2017 ISAKOS Biennial Congress Paper #198

 

Funtional Outcomes and Return to Sports After Arthroscopic Treatment of Rotator Cuff Calcifications in Athletes

Maximiliano Ranalletta, MD, Buenos Aires ARGENTINA
Luciano A. Rossi, MD, Buenos Aires ARGENTINA
Santiago Luis Bongiovanni, MD, Buenos Aires ARGENTINA
Gaston Daniel Maignon, MD, Buenos Aires ARGENTINA
Guillermina Bruchmann, MD, Buenos Aires ARGENTINA
Adrian Sirio, MD, Buenos Aires ARGENTINA

Italian Hospital , Buenos Aires, ARGENTINA

FDA Status Not Applicable

Summary

Despite the high frecuency of this condition, there is no information in the literature regarding arthroscopic treatment of rotator cuff calcifications in athletes

Abstract

Background

Arthroscopic treatment of calcific deposits of the rotator cuff tears (RCT) has been described with successful results in the general population. However, despite the high frecuency of this condition, there is no information in the literature regarding arthroscopic treatment of rotator cuff calcifications in athletes
Study Design: Case series; Level of evidence, 4.

Methods

This study retrospectively evaluated 24 consecutive patients with a mean age of 36.2 years. The mean follow-up was 59 months (range, 24-91). Patients completed a questionnaire focused on the time to return-to-sport and treatment course. Pre- and postoperative functional assessment was performed using the Constant score and University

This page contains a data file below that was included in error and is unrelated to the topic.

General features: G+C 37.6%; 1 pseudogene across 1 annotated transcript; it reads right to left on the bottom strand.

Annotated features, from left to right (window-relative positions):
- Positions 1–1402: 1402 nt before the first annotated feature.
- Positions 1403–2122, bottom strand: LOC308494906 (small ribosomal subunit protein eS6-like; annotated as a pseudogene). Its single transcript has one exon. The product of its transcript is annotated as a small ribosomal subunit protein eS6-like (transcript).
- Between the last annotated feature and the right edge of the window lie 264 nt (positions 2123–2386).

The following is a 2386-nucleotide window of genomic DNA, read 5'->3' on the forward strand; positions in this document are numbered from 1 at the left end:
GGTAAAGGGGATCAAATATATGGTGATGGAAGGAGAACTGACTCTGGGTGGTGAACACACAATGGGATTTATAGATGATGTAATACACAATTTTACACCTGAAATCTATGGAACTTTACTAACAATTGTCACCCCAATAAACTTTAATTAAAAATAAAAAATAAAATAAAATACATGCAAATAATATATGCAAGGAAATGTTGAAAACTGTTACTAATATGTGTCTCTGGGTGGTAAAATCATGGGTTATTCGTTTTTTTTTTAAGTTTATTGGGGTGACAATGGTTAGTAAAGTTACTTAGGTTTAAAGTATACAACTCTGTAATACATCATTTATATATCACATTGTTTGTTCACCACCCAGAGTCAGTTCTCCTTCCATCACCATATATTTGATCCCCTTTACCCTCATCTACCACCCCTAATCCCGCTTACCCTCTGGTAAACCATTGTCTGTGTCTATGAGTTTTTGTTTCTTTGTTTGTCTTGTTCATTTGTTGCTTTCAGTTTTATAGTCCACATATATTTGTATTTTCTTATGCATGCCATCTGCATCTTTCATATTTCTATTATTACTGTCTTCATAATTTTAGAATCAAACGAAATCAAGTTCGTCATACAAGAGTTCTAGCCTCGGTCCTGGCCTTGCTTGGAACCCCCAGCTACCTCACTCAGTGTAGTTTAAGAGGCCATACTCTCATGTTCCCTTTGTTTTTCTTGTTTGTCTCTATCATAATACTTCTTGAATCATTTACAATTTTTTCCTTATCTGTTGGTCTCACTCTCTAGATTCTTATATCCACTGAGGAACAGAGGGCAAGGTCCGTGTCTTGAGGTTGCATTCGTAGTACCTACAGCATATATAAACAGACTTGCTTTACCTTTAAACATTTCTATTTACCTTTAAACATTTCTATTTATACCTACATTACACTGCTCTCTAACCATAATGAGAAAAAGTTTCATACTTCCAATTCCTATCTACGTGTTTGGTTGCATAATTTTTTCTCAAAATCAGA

of California Los Angeles (UCLA) score. Pain was assessed by visual analog scale (VAS). Radiographs and magnetic resonance imaging (MRI) were performed to evaluate the recurrence of calcifications and the indemnity of the supraspinatus tendon repair.

Results

Of the 24 patients, 23 (95.8%) were able to return to sports; 91.3% returned to the same level.
The mean time to return to play was 5.3 month (range 3 – 9 month); 26 % of the patients (6/23) returned to sports in less than 4 months, 61% (14/24) returned to sports between 4 and 6 months, and 13 % (3/ 24) returned following the sixth month. The mean Constant score increased from 26.9 preoperatively to 89.7 postoperatively (P < .001 and the UCLA score increased from 17.3 preoperatively to 33.2 postoperatively (P < .001). Significant improvement was obtained for pain (mean VAS, 8.4 before surgery to 0.6 after; P < .001). 91.6 % of patients were satisfied with their result. MRI examination at last follow-up (79% of patients) showed no tendon tears.

Conclusions

In athletes with calcifying tendinitis of the supraspinatus tendon with failed nonoperative treatment, complete arthroscopic removal of calcific deposits and tendon repair without acromioplasty results in significant pain relief and improvement in functional outcomes. Most patients return to the same level of proficiency regardless of the type of sport and the level of competition before injury.